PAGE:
imperfect yet compassionate parenting

I am not a perfect parent!  I lose my temper.  I get impatient.  I get worn down.  I say things sometimes that I know are coming from complete exhaustion.  I get in mama survival mode, meaning I become less than respectful of the kids' needs.  One of the things I love about the practice of nonviolent communication is that it gives me compassionate language to use when I have taken some time to empathize with myself and get clarity on what I need.  Once that break happens, I can think about what my kids are needing too.  I have the opportunity to tell my kids how I wished I would have handled the situation.
Someday I hope to be able to stay in tune with all of our needs more of the time.  Until then, my kids are likely to hear.  "I've said yes to too many requests without noticing how hungry or tired I am.  I wasn't as patient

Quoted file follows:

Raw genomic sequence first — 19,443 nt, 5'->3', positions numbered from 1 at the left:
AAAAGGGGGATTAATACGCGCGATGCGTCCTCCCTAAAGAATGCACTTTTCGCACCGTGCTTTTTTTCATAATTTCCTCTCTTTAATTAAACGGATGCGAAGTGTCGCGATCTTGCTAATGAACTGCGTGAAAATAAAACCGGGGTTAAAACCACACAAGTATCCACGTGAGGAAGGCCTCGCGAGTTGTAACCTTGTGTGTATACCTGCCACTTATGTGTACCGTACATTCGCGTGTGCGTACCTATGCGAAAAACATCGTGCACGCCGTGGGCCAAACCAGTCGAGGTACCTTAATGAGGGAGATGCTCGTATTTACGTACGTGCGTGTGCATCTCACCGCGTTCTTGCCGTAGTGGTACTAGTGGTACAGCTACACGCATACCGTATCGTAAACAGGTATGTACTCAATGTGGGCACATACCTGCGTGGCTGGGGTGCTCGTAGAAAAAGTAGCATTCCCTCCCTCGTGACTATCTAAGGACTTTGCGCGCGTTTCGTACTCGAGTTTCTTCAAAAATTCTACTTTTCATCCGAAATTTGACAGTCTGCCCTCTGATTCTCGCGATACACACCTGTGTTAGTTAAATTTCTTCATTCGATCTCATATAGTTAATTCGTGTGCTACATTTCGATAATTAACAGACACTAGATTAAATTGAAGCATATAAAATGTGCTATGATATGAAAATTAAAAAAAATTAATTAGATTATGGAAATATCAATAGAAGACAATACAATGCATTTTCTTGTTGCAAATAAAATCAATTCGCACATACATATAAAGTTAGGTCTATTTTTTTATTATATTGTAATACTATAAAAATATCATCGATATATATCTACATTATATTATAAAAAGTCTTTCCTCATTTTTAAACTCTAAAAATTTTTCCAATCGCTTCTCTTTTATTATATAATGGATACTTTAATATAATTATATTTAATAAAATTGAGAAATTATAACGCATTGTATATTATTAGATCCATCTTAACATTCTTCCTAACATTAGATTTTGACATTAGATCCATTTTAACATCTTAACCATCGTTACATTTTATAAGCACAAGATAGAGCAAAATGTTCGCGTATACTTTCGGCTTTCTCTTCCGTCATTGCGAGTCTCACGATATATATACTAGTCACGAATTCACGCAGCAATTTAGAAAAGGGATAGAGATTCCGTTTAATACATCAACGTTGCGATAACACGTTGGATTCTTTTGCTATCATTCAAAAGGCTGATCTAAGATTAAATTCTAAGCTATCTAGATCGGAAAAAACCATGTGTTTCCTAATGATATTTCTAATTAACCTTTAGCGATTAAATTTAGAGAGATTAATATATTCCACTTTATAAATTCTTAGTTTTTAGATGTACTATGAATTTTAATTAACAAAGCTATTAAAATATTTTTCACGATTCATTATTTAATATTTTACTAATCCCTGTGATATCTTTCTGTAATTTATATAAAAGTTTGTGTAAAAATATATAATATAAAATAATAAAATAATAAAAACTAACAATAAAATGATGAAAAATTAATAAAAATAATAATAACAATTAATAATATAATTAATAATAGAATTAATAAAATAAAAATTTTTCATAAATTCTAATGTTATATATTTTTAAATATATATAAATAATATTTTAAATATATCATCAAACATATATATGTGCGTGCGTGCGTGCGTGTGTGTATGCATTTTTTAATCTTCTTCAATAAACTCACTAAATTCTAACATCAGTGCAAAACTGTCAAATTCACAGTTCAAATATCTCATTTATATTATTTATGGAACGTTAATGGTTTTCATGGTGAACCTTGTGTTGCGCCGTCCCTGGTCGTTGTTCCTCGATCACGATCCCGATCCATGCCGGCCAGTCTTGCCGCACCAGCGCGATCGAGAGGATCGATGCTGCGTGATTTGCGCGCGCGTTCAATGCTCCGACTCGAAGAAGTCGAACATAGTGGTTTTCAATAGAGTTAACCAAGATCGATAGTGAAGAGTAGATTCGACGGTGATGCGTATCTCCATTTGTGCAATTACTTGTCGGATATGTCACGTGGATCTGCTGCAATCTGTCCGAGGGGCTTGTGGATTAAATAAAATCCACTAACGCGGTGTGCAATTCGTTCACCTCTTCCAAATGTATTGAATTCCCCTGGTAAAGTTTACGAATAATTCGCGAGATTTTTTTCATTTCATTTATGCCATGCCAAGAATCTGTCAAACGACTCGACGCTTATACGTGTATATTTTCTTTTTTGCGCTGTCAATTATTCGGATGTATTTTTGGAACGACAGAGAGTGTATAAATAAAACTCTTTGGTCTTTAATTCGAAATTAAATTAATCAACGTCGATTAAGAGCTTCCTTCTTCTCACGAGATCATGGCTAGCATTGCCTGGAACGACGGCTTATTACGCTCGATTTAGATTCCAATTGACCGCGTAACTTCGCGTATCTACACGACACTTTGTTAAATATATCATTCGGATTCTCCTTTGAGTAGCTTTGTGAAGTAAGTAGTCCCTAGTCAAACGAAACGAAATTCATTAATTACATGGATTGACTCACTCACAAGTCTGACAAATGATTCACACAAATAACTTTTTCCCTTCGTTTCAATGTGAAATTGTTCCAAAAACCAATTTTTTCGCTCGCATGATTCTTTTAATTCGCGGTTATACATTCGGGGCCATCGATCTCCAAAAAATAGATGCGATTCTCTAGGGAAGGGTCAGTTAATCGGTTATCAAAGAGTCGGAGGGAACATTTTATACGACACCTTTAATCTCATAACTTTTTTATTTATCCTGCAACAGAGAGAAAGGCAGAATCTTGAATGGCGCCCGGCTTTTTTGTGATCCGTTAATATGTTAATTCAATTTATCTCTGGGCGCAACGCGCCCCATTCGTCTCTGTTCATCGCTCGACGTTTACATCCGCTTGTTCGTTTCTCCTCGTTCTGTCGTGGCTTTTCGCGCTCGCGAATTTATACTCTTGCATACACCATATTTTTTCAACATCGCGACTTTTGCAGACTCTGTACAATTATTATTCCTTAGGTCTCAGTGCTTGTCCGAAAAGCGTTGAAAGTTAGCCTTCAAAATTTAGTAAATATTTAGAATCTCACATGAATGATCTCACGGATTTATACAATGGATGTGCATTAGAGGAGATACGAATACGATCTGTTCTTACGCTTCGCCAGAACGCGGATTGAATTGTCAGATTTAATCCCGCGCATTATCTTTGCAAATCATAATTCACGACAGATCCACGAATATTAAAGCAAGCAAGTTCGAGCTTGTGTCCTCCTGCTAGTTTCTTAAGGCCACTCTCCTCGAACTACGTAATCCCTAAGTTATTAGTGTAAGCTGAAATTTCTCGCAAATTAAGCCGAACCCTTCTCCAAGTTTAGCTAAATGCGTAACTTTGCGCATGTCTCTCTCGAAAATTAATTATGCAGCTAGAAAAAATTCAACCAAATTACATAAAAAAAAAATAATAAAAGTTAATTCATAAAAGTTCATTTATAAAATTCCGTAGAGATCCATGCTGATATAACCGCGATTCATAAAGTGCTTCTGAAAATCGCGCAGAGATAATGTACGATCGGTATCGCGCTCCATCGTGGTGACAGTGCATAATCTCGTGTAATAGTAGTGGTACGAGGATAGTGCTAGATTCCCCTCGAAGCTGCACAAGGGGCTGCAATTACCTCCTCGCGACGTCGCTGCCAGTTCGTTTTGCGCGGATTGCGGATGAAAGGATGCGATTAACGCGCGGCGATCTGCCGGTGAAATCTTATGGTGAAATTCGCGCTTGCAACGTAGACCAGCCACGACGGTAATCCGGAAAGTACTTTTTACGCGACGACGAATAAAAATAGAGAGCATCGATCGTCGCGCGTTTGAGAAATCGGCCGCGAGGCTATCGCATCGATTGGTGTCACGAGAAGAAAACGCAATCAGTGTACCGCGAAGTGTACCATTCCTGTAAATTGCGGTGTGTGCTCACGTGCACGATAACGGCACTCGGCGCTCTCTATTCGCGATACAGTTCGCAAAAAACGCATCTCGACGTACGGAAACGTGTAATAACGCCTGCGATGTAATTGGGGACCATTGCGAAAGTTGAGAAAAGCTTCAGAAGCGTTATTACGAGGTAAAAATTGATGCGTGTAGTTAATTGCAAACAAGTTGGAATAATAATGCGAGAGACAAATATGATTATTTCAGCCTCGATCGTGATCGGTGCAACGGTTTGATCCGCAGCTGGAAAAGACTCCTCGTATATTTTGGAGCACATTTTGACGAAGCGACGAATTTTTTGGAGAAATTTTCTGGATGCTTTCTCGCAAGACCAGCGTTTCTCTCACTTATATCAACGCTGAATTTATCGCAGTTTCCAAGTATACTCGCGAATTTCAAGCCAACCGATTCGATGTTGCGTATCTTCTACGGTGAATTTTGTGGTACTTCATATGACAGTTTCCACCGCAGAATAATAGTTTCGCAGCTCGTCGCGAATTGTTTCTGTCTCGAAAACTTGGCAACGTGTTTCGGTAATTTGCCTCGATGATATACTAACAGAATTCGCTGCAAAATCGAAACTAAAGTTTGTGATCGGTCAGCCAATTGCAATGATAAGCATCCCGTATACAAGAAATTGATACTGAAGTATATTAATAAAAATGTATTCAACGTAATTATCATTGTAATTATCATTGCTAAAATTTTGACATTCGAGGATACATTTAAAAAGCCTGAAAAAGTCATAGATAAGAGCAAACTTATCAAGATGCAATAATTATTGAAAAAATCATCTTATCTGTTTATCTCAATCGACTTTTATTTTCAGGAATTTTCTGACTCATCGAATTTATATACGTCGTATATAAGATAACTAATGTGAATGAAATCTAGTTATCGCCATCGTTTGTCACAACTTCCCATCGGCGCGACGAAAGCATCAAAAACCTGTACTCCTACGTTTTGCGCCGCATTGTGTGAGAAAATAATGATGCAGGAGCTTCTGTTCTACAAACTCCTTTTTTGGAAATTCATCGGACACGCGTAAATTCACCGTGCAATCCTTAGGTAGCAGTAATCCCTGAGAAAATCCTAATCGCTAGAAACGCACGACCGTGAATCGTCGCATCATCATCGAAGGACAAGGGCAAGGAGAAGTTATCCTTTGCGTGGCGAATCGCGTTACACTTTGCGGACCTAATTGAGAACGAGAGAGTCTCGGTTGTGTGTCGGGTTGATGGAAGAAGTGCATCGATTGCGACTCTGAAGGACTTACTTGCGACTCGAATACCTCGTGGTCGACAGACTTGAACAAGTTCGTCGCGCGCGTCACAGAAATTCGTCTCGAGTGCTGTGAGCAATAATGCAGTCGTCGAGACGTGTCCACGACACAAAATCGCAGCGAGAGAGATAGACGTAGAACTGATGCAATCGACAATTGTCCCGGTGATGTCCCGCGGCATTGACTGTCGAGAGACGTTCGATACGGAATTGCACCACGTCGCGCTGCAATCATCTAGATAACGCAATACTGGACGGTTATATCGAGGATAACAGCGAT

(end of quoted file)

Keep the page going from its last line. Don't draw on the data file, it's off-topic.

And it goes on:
as I wish I'd been.  I can see now that you want to be heard....or you want help....."  With that opening, they usually let me know more about their feelings and needs and we can get the clarity and respect we both value that makes us all feel more connected, heard, and understood.  I get the opportunity to contribute to their needs or help them find strategies to get their own needs met.  This is what I've heard NVC trainer Bren Hardt call the broom and dustpan approach.  It is an opportunity for me to clean up the mess and practice NVC.  I believe this "after the fact practice" helps me find the words and ways to pause and be mindful and patient so I can have more moments I am being the parent I want to be.  It also allows me to model how we learn from our mistakes.  If I can be honest, humble, and sincere in wanting to have deep, compassionate connection with them even in the middle of a regretful situation, then I am modeling for them a healthy, healing way to learn from regrets (what I try not to call failures).  This also models for them that our own needs are as important as others' needs.  They can see first hand that it is difficult to care for others when we do not care for ourselves adequately.  I am finding that since I started catching myself and having these types of cleanup discussions after I've lost my cool, the kids are more and more understanding with me when I am tired or frustrated which also helps me catch myself before I explode.  Isn't it wonderful that our kids can begin modeling compassion even when we are not doing as well as we'd like?  This is why when recently asked for a tagline for my parenting work I answered, "given that we learn from our mistakes, I'm an expert."I never thought learning from regrets (mistakes) could feel so good but thanks to the basis of connection with our kids using NVC, it is very important and fulfilling for this mama.